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How to Protect Your Children from Sexual Abuse at School

Sending children to school is full of emotions and questions. Are they ready? Do they have good friends? Will they be safe?

The risk of sexual abuse is likely something on the minds of many parents. With the right knowledge and tools, you have the power to reduce the risk when your children are at school.

What Causes Sexual Assault in Schools?

There are a variety of risk factors that can lead to sexual abuse in schools. Some other risk factors can include individual, relationship, community, and societal risk factors.

When it comes to individual risk factors, children who experience higher levels of loneliness, isolation, and bullying are at greater risk of being sexually assaulted.1 Children with disabilities are also at a higher risk, along with youth who identify as LGBTQIA+.2

Other factors that come into play—for both perpetration and victimization—include things like alcohol and drug use, aggressive behaviors, early sexual initiation, and exposure to sexually explicit media, among others.3

Relationship risk factors that may show up in school are a family history of conflict and violence, an unstable home environment, lack of emotional support, poor parent-child communication and association with sexually aggressive or delinquent peers.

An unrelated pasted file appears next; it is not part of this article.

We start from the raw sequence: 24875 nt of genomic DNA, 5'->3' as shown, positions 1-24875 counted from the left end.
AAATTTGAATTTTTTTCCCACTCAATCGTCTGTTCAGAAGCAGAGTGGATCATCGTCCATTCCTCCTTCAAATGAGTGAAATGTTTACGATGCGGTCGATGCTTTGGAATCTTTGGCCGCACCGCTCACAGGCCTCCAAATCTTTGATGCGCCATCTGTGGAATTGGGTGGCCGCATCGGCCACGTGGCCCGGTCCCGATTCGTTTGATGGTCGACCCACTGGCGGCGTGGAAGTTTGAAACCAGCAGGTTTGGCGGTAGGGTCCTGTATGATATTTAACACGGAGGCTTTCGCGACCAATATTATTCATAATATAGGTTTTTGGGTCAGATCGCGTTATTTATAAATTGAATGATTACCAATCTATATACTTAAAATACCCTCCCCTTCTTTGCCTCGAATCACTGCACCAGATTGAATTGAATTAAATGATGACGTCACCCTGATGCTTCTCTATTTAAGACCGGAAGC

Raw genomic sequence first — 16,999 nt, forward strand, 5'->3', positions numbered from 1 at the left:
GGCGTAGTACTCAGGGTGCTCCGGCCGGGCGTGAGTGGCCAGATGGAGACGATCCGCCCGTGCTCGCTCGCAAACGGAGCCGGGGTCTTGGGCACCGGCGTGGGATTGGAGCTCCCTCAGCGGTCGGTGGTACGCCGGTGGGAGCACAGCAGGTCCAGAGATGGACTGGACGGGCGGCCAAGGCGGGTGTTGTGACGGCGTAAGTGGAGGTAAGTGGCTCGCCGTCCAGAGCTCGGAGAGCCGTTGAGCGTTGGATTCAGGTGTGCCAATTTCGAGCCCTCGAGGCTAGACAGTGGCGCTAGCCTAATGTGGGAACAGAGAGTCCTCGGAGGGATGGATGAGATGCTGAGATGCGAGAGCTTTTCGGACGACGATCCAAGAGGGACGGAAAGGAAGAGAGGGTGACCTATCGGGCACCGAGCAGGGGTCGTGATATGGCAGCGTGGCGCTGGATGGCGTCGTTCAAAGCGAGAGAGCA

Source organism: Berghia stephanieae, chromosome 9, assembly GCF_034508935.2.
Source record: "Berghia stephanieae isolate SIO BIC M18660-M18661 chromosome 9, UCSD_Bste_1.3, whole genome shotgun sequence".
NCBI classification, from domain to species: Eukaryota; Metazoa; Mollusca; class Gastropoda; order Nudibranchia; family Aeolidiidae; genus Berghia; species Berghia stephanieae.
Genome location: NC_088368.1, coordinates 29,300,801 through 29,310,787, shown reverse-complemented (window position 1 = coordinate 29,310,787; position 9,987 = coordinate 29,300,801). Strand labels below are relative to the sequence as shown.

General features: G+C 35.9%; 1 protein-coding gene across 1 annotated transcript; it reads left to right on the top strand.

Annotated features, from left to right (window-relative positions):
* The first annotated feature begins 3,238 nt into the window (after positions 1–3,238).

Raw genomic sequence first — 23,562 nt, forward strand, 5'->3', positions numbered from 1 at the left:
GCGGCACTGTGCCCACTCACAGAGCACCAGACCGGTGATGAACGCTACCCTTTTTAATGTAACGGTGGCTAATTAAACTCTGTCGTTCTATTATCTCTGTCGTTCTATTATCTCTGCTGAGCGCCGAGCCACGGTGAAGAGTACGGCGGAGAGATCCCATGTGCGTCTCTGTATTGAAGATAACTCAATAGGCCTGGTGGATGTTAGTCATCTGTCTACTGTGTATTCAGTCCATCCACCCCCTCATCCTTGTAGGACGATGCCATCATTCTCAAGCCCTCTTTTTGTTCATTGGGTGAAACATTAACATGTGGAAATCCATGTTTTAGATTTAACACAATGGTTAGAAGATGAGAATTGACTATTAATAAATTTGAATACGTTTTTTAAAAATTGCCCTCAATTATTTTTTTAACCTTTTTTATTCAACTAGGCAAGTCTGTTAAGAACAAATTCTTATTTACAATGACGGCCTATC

Community factors that may lead to higher instances of sexual assault are things like poverty, lack of institutional support, and weak community sanctions against sexual abuse perpetrators.

Finally, societal factors may include things like norms that support sexual harassment or violence, a system that constantly lets survivors down, and high levels of crime in general. These may apply to society at large or to the culture within the school itself.

What Is Educator Sexual Abuse?

When an educator or teacher is perpetrating sexual harassment or abuse against a student or any minor, this is known as educator sexual abuse. It can encompass a wide range of actions, from showing students sexually explicit materials or speaking in sexual innuendos to inappropriate touching or sexual relationships.

These cases often appear in the news or on Twitter feeds, and while we want to protect our children from every threat, it’s also important to remember that when it comes to sexual abuse in schools, student-on-student sexual assault and violence are much more common than educators targeting their students.4 Students are more likely to be victimized by other students than by teachers.

What Is Grooming and What Are the Signs?

Whether students are being groomed for sexual abuse by peers or adults at school, it’s important for parents to be able to recognize the signs. Grooming behaviors are used to build trust with a child methodically, subtly, and gradually. They escalate over time and may eventually lead to sexual abuse.

There are six common grooming behaviors that perpetrators may use to build up to sexual harassment and sexual abuse. They include forming relationships, testing boundaries, touching, intimidating or sexual bullying, sharing sexually explicit material, and communicating secretly. These behaviors may happen at school or outside of it (such as through online interactions or messaging), or a combination of the two.